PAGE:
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Steven Wells RIP

By Phil Thornton


Steven Wells aka Seething Wells aka Swells aka Susan Williams was perhaps the finest music journalist/ranting poet/female impersonator of the past 20 years.  Sadly he died of cancer last month at the age of 49 in his adopted home of Philadelphia, the city of brotherly love. Swells didn’t have much brotherly love to give to those he despised; the massed ranks of self-serving careerists, wishy washy mediocrities and venal egotists and hypocrites that populate modern pop music and culture. Swells has an angry, frustrated man but his scabrous style of journalism was extremely funny and took no prisoners.


Like Lester Bangs, Swells understood that the critic had to work apart from their subjects, even or especially the ones they actually admired. To cosy up to musicians was a betrayal of their role and a dilution of their talent. At the NME he enjoyed an extensive period of high profile coverage that saw him attack (his email address was swellsattack!) anyone and everyone he suspected of moral or intellectual sloppiness or cowardice. His always provocative, sometimes self-mythologising, often sanctimonious stance most famously lead him to wallow in the righteous anger generated by his interview with the Happy Mondays in the early 90s.


Swells allowed Shaun and Bez to rant about ‘faggots’ and, so the story goes, destroyed their career in the process. Whilst there may have been some indignation amongst the typical  ‘Right On’ NME readership at the time, the fact was that it was smack, crack and a lack of decent tunes really fucked the Mondays, not Swells’s self-righteous ‘outing’ of the Mondays as homophobes.


I took him to task for this and a few other issues, in an extensive interview for a zine I did called ‘Semtex.’ Swells was gracious enough to answer my questions in a typically bullish and humorous manner. He later agreed to take part in a debate I organised called ‘Wake Up NME You’re Dead!’ back in 2002. The idea was to get some (then) current NME journalists to defend their rag against my charge that it had become little more than a music industry advertorial. Tony Naylor played his part too but it was Swells who stole the show. With no notes or prior briefing, Swells launched into a relentless yet highly amusing defence of not only the NME but pop music in general. I didn’t believe him for a minute but still, he was value for the few bob in expenses we paid him. Yet after the debate, he sloped off into the dark Liverpool night. He always went his own way, never wanted to be anyone’s pretend pal.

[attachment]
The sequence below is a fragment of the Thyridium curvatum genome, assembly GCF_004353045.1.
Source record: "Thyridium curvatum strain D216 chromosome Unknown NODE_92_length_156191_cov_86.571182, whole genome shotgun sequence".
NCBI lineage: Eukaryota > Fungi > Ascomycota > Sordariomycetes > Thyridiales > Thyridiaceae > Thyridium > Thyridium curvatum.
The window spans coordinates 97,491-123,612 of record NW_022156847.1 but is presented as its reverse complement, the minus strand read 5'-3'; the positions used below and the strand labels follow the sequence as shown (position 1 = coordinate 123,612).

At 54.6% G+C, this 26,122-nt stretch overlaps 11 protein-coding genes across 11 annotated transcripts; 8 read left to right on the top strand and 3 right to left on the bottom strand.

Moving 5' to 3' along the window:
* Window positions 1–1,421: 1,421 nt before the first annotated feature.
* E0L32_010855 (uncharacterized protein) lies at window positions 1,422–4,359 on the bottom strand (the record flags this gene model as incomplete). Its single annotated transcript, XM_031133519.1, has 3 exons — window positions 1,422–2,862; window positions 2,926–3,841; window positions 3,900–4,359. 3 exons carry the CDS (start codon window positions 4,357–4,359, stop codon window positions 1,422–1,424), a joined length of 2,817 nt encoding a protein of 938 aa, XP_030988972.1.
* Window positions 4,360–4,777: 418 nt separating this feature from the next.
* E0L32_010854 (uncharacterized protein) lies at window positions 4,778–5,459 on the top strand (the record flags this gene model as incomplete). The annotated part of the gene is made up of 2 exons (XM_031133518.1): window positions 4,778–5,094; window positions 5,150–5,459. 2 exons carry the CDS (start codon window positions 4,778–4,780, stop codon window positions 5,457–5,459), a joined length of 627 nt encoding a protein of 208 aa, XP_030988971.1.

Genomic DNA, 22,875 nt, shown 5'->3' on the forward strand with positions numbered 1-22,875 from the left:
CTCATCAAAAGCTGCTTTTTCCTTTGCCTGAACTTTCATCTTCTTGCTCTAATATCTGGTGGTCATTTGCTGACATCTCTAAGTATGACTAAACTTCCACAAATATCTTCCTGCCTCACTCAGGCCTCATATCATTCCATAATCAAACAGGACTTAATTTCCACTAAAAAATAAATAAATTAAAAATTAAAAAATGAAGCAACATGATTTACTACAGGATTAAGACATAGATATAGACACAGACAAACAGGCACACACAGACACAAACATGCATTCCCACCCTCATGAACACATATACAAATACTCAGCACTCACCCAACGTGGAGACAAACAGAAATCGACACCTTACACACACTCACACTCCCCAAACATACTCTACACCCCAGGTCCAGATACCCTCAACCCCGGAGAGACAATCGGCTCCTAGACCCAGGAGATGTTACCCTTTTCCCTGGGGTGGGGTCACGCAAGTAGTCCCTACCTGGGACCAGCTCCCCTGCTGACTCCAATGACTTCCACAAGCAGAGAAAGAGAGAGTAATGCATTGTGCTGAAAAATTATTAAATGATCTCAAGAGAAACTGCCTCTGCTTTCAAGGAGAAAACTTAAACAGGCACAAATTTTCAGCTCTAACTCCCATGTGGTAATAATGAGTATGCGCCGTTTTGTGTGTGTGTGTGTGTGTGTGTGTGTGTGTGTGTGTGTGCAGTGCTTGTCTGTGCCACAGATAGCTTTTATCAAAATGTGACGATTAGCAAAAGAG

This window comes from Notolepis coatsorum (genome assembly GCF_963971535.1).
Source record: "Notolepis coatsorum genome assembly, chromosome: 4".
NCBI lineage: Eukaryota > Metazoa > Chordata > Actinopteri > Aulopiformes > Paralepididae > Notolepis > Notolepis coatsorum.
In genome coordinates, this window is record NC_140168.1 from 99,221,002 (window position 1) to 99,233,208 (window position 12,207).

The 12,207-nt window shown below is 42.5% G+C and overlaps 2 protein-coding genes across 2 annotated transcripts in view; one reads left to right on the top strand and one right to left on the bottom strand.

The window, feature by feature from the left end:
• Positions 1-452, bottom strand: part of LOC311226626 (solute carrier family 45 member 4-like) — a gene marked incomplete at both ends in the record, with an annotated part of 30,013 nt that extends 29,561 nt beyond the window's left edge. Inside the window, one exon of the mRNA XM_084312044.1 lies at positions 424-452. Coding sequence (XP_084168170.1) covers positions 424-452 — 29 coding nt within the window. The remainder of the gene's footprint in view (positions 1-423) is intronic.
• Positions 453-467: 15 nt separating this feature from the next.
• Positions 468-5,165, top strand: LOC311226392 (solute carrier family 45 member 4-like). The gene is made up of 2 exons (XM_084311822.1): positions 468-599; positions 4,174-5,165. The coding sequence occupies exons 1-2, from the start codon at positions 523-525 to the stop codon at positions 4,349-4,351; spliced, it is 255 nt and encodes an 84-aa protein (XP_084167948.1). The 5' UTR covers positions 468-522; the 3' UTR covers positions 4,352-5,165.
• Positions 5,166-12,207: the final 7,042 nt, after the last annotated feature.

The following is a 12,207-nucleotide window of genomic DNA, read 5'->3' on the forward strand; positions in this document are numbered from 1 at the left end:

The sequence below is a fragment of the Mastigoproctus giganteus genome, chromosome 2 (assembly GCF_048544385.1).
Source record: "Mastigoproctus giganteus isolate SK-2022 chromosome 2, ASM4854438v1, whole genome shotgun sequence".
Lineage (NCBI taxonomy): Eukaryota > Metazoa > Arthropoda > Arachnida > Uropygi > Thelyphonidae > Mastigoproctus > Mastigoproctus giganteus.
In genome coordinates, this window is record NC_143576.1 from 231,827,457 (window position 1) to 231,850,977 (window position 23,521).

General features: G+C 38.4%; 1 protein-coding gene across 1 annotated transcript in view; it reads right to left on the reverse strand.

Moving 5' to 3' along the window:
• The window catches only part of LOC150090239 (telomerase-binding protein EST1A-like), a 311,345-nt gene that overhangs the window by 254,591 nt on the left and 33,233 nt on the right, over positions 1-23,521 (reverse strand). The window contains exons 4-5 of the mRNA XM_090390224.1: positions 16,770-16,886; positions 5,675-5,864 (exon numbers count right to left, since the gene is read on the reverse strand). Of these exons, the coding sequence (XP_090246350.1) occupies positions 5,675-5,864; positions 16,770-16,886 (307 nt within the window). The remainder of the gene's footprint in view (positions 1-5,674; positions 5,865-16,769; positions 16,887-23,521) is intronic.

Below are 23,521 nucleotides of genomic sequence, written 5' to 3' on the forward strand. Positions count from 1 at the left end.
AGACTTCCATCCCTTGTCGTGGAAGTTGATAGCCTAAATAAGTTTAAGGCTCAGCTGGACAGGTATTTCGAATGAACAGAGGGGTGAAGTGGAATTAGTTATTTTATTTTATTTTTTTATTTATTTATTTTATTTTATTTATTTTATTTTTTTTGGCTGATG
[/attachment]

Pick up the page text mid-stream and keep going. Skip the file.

By this time Swells was a peripheral figure at the NME as the paper ditched ‘serious’ or at least contentious journalism for student and label friendly pap.  It’s a tragedy that Swells ended up writing for a range of titles that didn’t deserve him whilst many of his less talented but more career focused peers (yer Maconies and yer Cosgroves and yer Collins’s and yer Quanticks) have somehow managed to become mainstream Radio 2 fodder. Punk rock to the end, Swells even in the grip of his disease, managed to write a typically fantastic account of his cancer treatment in an essay called ‘The English Patient.’ It is by turns terrifying, hilarious, passionate, angry, uncomfortable, upsetting, triumphant. It is Swells’s death note, his eulogy, his final indictment of an economic system and an obedient society that has failed not only him, but millions of others too. He was not yet 50.  The Last Of The Mohicans has laid down his tomahawk. RIP.   




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